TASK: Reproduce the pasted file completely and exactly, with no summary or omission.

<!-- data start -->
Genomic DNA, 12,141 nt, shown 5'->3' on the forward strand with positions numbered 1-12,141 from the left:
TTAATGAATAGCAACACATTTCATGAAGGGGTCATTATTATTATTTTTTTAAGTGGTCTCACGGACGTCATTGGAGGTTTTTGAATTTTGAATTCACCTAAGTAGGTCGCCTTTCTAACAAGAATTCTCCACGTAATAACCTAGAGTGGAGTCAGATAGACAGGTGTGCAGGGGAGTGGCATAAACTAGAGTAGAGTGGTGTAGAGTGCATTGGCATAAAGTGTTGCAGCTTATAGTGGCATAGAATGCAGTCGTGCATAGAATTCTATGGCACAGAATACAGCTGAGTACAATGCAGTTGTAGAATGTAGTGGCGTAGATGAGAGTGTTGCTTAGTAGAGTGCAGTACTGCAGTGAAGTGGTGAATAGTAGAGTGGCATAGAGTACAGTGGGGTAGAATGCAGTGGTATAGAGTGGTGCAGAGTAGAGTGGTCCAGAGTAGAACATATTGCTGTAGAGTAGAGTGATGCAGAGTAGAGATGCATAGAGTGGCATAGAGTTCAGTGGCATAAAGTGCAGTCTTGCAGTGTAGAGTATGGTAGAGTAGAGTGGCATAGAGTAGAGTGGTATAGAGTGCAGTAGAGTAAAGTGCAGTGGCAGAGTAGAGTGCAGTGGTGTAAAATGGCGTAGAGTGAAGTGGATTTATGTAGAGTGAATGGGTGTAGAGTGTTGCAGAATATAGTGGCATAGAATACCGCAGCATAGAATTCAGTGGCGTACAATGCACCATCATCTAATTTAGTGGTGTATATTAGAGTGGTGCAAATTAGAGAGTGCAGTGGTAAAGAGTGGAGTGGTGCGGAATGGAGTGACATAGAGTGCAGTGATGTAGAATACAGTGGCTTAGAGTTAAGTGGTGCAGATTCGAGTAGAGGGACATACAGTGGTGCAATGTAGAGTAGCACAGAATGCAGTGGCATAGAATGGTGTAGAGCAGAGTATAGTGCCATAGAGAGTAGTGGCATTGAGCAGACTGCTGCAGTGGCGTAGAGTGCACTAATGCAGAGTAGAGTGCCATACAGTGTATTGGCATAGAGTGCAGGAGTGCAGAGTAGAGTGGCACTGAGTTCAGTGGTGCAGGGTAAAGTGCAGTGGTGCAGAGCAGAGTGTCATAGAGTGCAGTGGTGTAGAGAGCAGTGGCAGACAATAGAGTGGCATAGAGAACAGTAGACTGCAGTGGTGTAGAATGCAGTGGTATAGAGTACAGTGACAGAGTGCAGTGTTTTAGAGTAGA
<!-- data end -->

Genomic DNA, 12,141 nt, shown 5'->3' on the forward strand with positions numbered 1-12,141 from the left:
TTAATGAATAGCAACACATTTCATGAAGGGGTCATTATTATTATTTTTTTAAGTGGTCTCACGGACGTCATTGGAGGTTTTTGAATTTTGAATTCACCTAAGTAGGTCGCCTTTCTAACAAGAATTCTCCACGTAATAACCTAGAGTGGAGTCAGATAGACAGGTGTGCAGGGGAGTGGCATAAACTAGAGTAGAGTGGTGTAGAGTGCATTGGCATAAAGTGTTGCAGCTTATAGTGGCATAGAATGCAGTCGTGCATAGAATTCTATGGCACAGAATACAGCTGAGTACAATGCAGTTGTAGAATGTAGTGGCGTAGATGAGAGTGTTGCTTAGTAGAGTGCAGTACTGCAGTGAAGTGGTGAATAGTAGAGTGGCATAGAGTACAGTGGGGTAGAATGCAGTGGTATAGAGTGGTGCAGAGTAGAGTGGTCCAGAGTAGAACATATTGCTGTAGAGTAGAGTGATGCAGAGTAGAGATGCATAGAGTGGCATAGAGTTCAGTGGCATAAAGTGCAGTCTTGCAGTGTAGAGTATGGTAGAGTAGAGTGGCATAGAGTAGAGTGGTATAGAGTGCAGTAGAGTAAAGTGCAGTGGCAGAGTAGAGTGCAGTGGTGTAAAATGGCGTAGAGTGAAGTGGATTTATGTAGAGTGAATGGGTGTAGAGTGTTGCAGAATATAGTGGCATAGAATACCGCAGCATAGAATTCAGTGGCGTACAATGCACCATCATCTAATTTAGTGGTGTATATTAGAGTGGTGCAAATTAGAGAGTGCAGTGGTAAAGAGTGGAGTGGTGCGGAATGGAGTGACATAGAGTGCAGTGATGTAGAATACAGTGGCTTAGAGTTAAGTGGTGCAGATTCGAGTAGAGGGACATACAGTGGTGCAATGTAGAGTAGCACAGAATGCAGTGGCATAGAATGGTGTAGAGCAGAGTATAGTGCCATAGAGAGTAGTGGCATTGAGCAGACTGCTGCAGTGGCGTAGAGTGCACTAATGCAGAGTAGAGTGCCATACAGTGTATTGGCATAGAGTGCAGGAGTGCAGAGTAGAGTGGCACTGAGTTCAGTGGTGCAGGGTAAAGTGCAGTGGTGCAGAGCAGAGTGTCATAGAGTGCAGTGGTGTAGAGAGCAGTGGCAGACAATAGAGTGGCATAGAGAACAGTAGACTGCAGTGGTGTAGAATGCAGTGGTATAGAGTACAGTGACAGAGTGCAGTGTTTTAGAGTAGA